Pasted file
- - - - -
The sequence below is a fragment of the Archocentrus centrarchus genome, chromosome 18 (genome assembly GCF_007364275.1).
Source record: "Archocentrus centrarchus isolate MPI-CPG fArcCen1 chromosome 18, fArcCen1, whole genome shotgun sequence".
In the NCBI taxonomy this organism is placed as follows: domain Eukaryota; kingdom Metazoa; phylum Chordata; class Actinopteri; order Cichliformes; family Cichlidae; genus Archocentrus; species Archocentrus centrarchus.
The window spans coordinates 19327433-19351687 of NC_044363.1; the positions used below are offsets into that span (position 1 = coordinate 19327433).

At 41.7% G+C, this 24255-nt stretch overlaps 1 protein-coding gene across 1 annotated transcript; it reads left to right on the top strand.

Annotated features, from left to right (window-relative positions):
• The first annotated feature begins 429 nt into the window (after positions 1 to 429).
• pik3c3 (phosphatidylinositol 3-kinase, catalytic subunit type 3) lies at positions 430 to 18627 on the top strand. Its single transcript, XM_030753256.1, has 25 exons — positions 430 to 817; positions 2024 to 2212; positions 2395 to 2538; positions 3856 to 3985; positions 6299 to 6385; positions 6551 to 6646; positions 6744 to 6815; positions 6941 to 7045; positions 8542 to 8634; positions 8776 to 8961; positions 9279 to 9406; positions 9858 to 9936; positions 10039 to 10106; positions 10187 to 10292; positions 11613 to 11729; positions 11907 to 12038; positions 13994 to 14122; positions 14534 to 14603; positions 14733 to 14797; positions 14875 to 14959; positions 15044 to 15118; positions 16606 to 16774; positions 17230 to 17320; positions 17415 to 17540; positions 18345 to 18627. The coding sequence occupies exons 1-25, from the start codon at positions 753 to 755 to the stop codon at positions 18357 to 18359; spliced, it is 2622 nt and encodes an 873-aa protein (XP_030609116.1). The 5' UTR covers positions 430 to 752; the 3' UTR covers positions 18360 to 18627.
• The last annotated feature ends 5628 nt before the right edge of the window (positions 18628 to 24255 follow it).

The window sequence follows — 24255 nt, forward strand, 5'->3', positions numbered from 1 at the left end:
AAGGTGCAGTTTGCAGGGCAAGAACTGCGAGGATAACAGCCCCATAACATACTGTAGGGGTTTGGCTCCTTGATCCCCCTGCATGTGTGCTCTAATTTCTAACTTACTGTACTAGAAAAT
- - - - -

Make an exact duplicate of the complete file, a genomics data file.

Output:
The sequence below is a fragment of the Archocentrus centrarchus genome, chromosome 18 (genome assembly GCF_007364275.1).
Source record: "Archocentrus centrarchus isolate MPI-CPG fArcCen1 chromosome 18, fArcCen1, whole genome shotgun sequence".
In the NCBI taxonomy this organism is placed as follows: domain Eukaryota; kingdom Metazoa; phylum Chordata; class Actinopteri; order Cichliformes; family Cichlidae; genus Archocentrus; species Archocentrus centrarchus.
The window spans coordinates 19327433-19351687 of NC_044363.1; the positions used below are offsets into that span (position 1 = coordinate 19327433).

At 41.7% G+C, this 24255-nt stretch overlaps 1 protein-coding gene across 1 annotated transcript; it reads left to right on the top strand.

Annotated features, from left to right (window-relative positions):
• The first annotated feature begins 429 nt into the window (after positions 1 to 429).
• pik3c3 (phosphatidylinositol 3-kinase, catalytic subunit type 3) lies at positions 430 to 18627 on the top strand. Its single transcript, XM_030753256.1, has 25 exons — positions 430 to 817; positions 2024 to 2212; positions 2395 to 2538; positions 3856 to 3985; positions 6299 to 6385; positions 6551 to 6646; positions 6744 to 6815; positions 6941 to 7045; positions 8542 to 8634; positions 8776 to 8961; positions 9279 to 9406; positions 9858 to 9936; positions 10039 to 10106; positions 10187 to 10292; positions 11613 to 11729; positions 11907 to 12038; positions 13994 to 14122; positions 14534 to 14603; positions 14733 to 14797; positions 14875 to 14959; positions 15044 to 15118; positions 16606 to 16774; positions 17230 to 17320; positions 17415 to 17540; positions 18345 to 18627. The coding sequence occupies exons 1-25, from the start codon at positions 753 to 755 to the stop codon at positions 18357 to 18359; spliced, it is 2622 nt and encodes an 873-aa protein (XP_030609116.1). The 5' UTR covers positions 430 to 752; the 3' UTR covers positions 18360 to 18627.
• The last annotated feature ends 5628 nt before the right edge of the window (positions 18628 to 24255 follow it).

The window sequence follows — 24255 nt, forward strand, 5'->3', positions numbered from 1 at the left end:
AAGGTGCAGTTTGCAGGGCAAGAACTGCGAGGATAACAGCCCCATAACATACTGTAGGGGTTTGGCTCCTTGATCCCCCTGCATGTGTGCTCTAATTTCTAACTTACTGTACTAGAAAAT